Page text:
There should be a disclaimer on any statement made by a financial institution about providing ‘digital capabilities’ indicating the average length of time it will take to open a new account or get a loan digitally. There should also be a disclaimer regarding the financial institution’s definition of “digital.”

Research done by the Digital Banking Report on digital lending and account opening found that a majority of financial institutions claimed to have end-to-end digital account opening and digital loan application functionality. That is where the charade ends. In reality, the average length of time financial institutions said it took to complete a new account form or loan application on a phone was in excess of 12 minutes. The online experience was only three minutes shorter on average.

That is not a digital experience. That is a branch experience on a phone or computer. In most cases, it would be the same as if a branch employee took your digital device and went through all of the steps they used to do in person. The problem is … the consumer knows you can do better.

I experienced the worst case of “digital deception” with the new mortgage I reference above. When asked if their process was “digital,” they stated (correctly) that no in-person activity would be needed until closing. In reality, their definition of “digital” was sending multitudes of documents in PDF format for digital signatures and initials. Some of the documents required “wet” signatures, with FedEx being the “digital liaison.”

Unlike the experience we would have had with Rocket Mortgage or a number of other providers, there was no benefit to doing business digitally with our new mortgage provider. In fact, the process took more than two months to complete.

3. “We Provide ‘Personalized’ Financial Solutions.”

No, you don’t. There is a very big difference between “targeted solutions” and “personalized solutions.” With almost every consumer being an Amazon Prime member, a Netflix watcher, a Spotify listener or a Google user, everyone knows the difference between good targeting and great personalization of solutions.

My business bank did an acceptable job “targeting” me for communication around PPP small business loans and for video workshops geared to small businesses. The “personalization” fell apart when the email (using my name) asked me to enroll in online banking (I already was), told me I should use remote deposits (I often do), and call my personal banker (who left the bank over a year ago). Nothing in these communications provided a solution specific to my needs, goals or business.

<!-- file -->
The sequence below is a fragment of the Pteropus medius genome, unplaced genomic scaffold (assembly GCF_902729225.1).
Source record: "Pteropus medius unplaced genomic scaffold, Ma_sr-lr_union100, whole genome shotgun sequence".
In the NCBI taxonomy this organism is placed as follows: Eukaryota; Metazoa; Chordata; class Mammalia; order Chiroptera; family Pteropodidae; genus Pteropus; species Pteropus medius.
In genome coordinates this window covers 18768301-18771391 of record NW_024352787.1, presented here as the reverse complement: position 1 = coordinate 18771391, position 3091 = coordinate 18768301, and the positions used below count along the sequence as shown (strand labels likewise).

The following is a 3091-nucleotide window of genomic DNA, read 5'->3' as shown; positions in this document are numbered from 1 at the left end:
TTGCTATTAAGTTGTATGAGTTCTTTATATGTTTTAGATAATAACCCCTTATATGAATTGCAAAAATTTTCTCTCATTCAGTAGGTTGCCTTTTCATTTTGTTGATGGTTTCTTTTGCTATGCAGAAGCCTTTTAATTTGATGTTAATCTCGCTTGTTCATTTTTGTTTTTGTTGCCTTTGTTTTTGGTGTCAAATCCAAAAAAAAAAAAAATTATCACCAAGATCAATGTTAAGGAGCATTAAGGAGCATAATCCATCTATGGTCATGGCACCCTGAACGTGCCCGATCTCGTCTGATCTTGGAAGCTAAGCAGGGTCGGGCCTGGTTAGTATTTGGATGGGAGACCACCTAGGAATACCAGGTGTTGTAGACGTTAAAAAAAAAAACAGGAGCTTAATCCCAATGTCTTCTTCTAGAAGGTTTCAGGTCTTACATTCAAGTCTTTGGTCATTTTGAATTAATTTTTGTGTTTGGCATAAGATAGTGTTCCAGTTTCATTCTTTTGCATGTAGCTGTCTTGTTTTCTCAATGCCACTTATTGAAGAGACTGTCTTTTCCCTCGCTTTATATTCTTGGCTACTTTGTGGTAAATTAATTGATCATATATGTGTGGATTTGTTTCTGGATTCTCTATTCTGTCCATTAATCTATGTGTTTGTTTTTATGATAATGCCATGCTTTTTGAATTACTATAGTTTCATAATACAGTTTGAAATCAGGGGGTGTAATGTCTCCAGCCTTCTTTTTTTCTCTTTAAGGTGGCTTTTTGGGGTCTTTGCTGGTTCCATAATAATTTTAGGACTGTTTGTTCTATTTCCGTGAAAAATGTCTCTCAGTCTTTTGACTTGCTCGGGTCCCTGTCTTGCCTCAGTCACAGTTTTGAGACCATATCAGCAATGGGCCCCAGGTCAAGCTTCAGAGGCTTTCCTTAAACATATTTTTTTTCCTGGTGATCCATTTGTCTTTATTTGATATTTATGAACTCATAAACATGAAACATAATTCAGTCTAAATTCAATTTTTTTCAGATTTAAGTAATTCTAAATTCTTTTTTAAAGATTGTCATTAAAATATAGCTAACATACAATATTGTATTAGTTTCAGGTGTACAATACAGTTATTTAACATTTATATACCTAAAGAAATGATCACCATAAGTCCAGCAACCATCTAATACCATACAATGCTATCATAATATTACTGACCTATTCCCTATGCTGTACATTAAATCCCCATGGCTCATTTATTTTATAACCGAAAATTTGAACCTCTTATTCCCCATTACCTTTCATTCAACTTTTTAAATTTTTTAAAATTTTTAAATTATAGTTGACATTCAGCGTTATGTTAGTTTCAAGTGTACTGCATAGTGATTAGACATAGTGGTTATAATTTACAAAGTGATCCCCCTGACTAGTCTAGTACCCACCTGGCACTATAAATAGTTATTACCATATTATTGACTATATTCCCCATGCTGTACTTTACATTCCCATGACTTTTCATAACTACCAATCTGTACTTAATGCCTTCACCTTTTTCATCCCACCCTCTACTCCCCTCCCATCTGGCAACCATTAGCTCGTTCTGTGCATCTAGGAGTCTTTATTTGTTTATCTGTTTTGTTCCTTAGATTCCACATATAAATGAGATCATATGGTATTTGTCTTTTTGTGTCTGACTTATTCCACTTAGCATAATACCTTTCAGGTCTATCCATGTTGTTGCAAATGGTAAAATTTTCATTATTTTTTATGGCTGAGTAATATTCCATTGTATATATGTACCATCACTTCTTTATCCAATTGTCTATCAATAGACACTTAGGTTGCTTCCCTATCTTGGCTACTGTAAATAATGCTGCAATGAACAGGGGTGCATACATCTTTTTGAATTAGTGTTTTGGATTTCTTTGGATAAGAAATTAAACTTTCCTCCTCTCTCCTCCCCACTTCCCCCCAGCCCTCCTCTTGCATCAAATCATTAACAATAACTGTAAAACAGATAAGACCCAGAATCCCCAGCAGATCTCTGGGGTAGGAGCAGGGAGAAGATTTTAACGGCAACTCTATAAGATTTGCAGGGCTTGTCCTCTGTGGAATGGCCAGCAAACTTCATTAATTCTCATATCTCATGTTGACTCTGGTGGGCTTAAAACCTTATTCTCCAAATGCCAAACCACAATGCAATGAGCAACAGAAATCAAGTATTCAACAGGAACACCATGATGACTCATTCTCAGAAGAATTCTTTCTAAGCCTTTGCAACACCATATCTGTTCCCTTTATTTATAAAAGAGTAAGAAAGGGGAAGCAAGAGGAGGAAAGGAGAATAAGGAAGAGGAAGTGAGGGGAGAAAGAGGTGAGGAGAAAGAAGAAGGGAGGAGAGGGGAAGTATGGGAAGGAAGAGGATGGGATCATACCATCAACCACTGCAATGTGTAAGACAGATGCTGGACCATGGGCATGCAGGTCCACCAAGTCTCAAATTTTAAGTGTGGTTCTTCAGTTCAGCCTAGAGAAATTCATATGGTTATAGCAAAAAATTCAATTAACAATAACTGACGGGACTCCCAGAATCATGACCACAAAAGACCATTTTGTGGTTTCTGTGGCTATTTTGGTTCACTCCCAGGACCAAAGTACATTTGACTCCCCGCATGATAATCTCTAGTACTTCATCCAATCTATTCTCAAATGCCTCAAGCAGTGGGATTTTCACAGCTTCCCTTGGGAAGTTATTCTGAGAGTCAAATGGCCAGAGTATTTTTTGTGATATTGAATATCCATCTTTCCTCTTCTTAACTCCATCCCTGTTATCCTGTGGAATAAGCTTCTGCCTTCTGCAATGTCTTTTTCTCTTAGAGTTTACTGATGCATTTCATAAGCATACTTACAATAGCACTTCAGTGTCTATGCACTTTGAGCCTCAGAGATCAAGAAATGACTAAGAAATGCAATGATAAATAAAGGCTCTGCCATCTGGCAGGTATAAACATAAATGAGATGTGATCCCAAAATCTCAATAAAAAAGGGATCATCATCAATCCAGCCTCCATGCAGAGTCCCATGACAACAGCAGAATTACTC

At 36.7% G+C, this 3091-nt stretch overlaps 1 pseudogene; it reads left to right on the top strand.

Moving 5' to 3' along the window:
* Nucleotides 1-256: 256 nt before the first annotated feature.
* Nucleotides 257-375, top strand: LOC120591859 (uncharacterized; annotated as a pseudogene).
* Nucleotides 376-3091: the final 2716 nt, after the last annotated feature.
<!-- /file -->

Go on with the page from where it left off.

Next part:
Another example I discuss often on the Banking Transformed podcast is when the bank that has had my personal checking account for over 15 years asked me what balance level I would like to set as a minimum for a ‘low balance’ notification. That ‘targeted’ communication is far from personalized. They would have made a far better impression had they asked if I would like notifications when my balance falls below my normal average balance for key days of the month (prior to mortgage and tuition payment dates).

Alternatively, PayPal uses my payment receipts and my payments to my contractors as a basis for offering very personalized solutions. From pre-approved short-term bridge loans, to longer term small business credit, they use information about my business to provide very specific products and services.

Financial Institutions Must Stop ‘Faking It’

Each of these examples illustrate the challenge legacy banking organizations have in a digital world. Consumers know what the combination of data, advanced analytics, digital technology and innovation can provide. They see the potential of digital with the fintech firms and big tech organizations. They also see, and feel, the difference between what digital-first organizations are offering and what traditional banks and credit unions are delivering.

The question becomes, when will financial institutions stop the deceptions and exaggerations that can kill consumer loyalty?